It has also come to my attention that some NBME questions or variations of those questions have come out in online qbanks. That is bad news, too as it has the same effect of invalidating some of the questions in the NBME forms. Even if you did not get the answer, encountering the questions in the NBME form for the second time rather than the first time means you had more than the 1 minute allowed in the exam to think through the questions and look for the answers.

So what are the remedies for these problems that seem to have cropped up recently. Well first is to actively avoid discussing posted NBME questions in the forums. Of course since some posters do not have the courtesy of even warning people about it, avoid participating in any discussions on questions in forums unless you know for sure that they did not come from an NBME form.

Another solution is to try to use the later forms. In Step 1 this would be form 4. 5 and 6. NBME forms for Step 2CK does not suffer from the same problems as those in Step 1 as they are not discussed as often as those of Step 1.

Doing at least 2 forms instead of just 1 as I recommended before may also help. Just make sure one of the form is not the first 3.

What about the “Downloaded” NBME Self-assessment test version.

I can never understand the popularity of the so-called “downloaded” version of the NBME. IF saving a hundred dollars or so is worth scoring low or failing the USMLE altogether, then it is understandable. But ruining your long term career to save a couple of bucks is not a very intelligent move.

In earlier posts, I have said that the value in the NBME does not lie with the fact that the questions mimic the USMLE. In fact, in general, they are much easier than the USMLE. The main value of the NBME forms is that they are fairly reliable predictors of performance in the USMLE due to the correlation they’ve done with NBME results vs. actual USMLE performance.

However, recently, some posters in my blog have commented that they are able to “predict” their USMLE scores, since there are answer keys and correlation tables available with the downloaded version. So I decided to give it another look.

So what did I find out? Well, first, there is a problem with the answer keys. There were some answers that I completely disagree with. In some cases where I myself am not sure what the right answer is, I tried to verify the possible correct answer by researching them and I still cannot decide what the right answer is even after searching through textbooks and the internet. Therefore, there is a question of how accurate the raw score one is getting for each of those NBME forms are. And that is a major problem. In my case, anywhere from 2 to 8 answers in each form fall into this category and for me, an “unknown” of 4 to 16% in the raw scores completely shoots down any chance of actually knowing the exact raw score you should be getting.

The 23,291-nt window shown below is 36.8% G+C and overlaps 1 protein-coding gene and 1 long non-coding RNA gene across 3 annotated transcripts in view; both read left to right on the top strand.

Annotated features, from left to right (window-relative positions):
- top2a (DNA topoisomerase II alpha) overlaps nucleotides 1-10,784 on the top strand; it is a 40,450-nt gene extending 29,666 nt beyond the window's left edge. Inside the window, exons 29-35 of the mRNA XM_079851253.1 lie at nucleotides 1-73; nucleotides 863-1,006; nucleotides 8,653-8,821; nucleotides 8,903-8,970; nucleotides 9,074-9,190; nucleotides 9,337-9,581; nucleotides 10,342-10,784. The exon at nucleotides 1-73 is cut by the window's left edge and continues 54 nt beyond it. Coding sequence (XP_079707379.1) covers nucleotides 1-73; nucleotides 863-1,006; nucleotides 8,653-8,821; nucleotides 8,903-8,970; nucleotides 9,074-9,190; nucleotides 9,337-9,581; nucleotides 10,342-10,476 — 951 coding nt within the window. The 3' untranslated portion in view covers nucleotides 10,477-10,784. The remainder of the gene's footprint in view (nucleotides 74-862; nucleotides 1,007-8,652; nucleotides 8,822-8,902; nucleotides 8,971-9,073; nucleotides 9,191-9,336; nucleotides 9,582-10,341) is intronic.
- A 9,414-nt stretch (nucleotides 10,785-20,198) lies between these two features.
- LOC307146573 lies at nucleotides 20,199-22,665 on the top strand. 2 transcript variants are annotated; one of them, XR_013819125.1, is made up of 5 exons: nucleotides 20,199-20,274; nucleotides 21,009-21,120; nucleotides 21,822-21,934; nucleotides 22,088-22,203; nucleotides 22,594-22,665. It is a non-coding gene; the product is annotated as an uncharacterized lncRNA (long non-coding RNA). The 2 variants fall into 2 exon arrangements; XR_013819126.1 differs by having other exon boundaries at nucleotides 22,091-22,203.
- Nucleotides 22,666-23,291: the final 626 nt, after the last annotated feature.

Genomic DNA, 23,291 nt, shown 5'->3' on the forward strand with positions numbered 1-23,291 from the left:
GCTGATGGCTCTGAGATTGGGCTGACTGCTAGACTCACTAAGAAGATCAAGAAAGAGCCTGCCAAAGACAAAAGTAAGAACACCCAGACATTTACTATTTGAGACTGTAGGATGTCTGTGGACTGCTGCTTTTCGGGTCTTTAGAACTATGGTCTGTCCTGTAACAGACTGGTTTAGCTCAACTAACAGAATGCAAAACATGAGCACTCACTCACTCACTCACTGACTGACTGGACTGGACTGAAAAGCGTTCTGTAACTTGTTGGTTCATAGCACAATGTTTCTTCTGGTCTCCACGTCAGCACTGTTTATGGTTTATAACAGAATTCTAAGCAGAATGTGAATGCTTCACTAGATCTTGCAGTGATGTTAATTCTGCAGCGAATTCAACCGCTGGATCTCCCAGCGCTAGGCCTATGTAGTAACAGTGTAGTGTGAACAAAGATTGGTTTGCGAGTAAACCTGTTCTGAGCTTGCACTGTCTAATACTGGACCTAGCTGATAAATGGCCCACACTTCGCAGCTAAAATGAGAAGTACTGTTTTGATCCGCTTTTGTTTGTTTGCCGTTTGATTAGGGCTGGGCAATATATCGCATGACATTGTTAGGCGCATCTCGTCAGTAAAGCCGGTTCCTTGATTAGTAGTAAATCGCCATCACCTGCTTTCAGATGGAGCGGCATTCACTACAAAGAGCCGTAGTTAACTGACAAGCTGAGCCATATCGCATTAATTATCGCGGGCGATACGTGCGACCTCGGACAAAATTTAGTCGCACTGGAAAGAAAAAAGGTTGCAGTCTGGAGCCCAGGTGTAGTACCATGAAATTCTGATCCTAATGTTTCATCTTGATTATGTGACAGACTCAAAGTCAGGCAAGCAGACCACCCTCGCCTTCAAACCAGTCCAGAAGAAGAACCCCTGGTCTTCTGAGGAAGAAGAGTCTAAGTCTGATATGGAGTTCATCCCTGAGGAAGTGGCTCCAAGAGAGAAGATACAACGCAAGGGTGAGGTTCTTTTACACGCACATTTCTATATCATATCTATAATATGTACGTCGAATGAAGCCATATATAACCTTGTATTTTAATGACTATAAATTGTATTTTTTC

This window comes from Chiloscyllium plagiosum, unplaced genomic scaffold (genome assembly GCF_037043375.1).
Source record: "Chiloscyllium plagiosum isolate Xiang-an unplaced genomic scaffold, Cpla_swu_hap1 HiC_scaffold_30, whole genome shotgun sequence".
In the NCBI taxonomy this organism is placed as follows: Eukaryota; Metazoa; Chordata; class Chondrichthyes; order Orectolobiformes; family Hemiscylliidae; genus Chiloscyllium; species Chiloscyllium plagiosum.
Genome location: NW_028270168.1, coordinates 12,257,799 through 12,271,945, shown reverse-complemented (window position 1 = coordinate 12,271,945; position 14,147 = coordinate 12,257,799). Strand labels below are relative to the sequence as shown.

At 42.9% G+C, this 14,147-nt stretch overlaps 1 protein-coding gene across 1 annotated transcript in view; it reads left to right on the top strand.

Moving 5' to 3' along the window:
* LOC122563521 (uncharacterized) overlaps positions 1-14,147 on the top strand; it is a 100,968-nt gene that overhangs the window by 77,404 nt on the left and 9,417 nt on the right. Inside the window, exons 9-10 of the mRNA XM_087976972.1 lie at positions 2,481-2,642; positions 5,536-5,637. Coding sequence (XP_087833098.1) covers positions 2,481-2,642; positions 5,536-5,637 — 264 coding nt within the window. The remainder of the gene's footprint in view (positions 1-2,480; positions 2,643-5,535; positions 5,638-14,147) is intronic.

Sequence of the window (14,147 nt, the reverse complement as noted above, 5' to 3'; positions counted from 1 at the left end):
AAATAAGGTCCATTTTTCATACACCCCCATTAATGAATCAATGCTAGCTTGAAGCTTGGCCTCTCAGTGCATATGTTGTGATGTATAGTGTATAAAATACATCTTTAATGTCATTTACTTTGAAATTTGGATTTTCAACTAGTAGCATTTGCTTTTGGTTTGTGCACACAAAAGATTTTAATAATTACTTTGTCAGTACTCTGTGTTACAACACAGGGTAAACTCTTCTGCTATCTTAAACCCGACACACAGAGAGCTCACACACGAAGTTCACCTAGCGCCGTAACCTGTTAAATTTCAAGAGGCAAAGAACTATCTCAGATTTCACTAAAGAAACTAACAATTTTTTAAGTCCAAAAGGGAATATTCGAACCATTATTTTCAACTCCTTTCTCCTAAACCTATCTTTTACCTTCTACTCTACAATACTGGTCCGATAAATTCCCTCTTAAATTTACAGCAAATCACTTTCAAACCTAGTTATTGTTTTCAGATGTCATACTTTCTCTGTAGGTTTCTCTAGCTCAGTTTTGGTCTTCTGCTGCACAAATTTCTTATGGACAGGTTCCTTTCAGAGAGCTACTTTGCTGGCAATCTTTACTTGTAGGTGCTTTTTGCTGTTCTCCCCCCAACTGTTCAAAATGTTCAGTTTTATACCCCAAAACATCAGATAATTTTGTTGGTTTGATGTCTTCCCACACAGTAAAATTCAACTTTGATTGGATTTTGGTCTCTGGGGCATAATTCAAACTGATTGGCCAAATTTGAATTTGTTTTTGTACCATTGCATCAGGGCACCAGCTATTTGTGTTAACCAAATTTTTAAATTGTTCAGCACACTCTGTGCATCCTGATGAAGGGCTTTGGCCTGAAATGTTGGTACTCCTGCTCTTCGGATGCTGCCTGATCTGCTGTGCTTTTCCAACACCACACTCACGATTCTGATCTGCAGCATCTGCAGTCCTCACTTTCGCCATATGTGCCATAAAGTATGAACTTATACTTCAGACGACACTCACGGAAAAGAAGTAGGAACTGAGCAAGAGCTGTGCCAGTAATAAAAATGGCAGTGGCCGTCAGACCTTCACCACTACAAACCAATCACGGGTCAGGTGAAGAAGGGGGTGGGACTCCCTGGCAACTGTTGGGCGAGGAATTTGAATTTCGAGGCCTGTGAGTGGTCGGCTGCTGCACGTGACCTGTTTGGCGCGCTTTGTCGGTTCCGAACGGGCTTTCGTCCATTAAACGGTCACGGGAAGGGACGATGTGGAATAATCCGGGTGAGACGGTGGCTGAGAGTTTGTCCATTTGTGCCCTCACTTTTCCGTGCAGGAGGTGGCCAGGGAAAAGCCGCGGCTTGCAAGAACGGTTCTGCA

A second major problem is that there is only one correlation table in existence, instead of the 6 correlation table I am expecting. That is one per form. There might be additional correlation tables out there, but the one I got is just 1. Why six tables? Because the forms are of different levels of difficulty, you expect the same person will get different number of questions right in the different forms depending on the level of difficulty. So you need a correlation table for each form to make them comparable. Having only one correlation table means we don’t even know to which form this correlation table belongs. See the problem, now.

A third really big problem is that people who used this downloaded forms has a tendency to keep on using them throughout their prep multiple times. Probably because it’s free. In fact, it was justified that since they did not try to look at the answer, they can redo the same form and expect it to still be accurate in predicting their scores. That is actually wrong. Again, one of the reasons why USMLE is hard is the time limit imposed in answering questions. When you go through the same question multiple times, you’ve had more than the 1 minute per question limit imposed by USMLE to think of the answer and therefore will tend to score higher. That skews the predictability of the NBME.

Therefore, again, do yourself a favor and use only the online NBME assessment tests and use them only when you feel you are ready for the USMLE, to confirm your readiness. The “downloaded” NBME forms may seem free, but it’s hidden costs may be greater than you are willing to pay.

USMLE World Assessment Tests

I’ve had more time to gather information about this relatively new resource. So far based on talking to my students, posters in my blogs, people who have emailed me and reading various forums, my conclusion is that the UW assessment tests is just as good as the NBME assessment tests, so far. Although there have been some observations that UW tend to be overestimate your scores in comparison to NBME, this does not seem to happen in all cases and the score difference is not too big. So all in all, I believe the UW assessment tests have enough track record by this time that we can safely say, they are fairly accurate in predicting USMLE scores. But as in all assessment tests, correlation is never 100%, therefore expect some deviation from predicted scores in the final result.

How to use the NBME Self-assessment tests ; Best time to take the NBME Self-assessment tests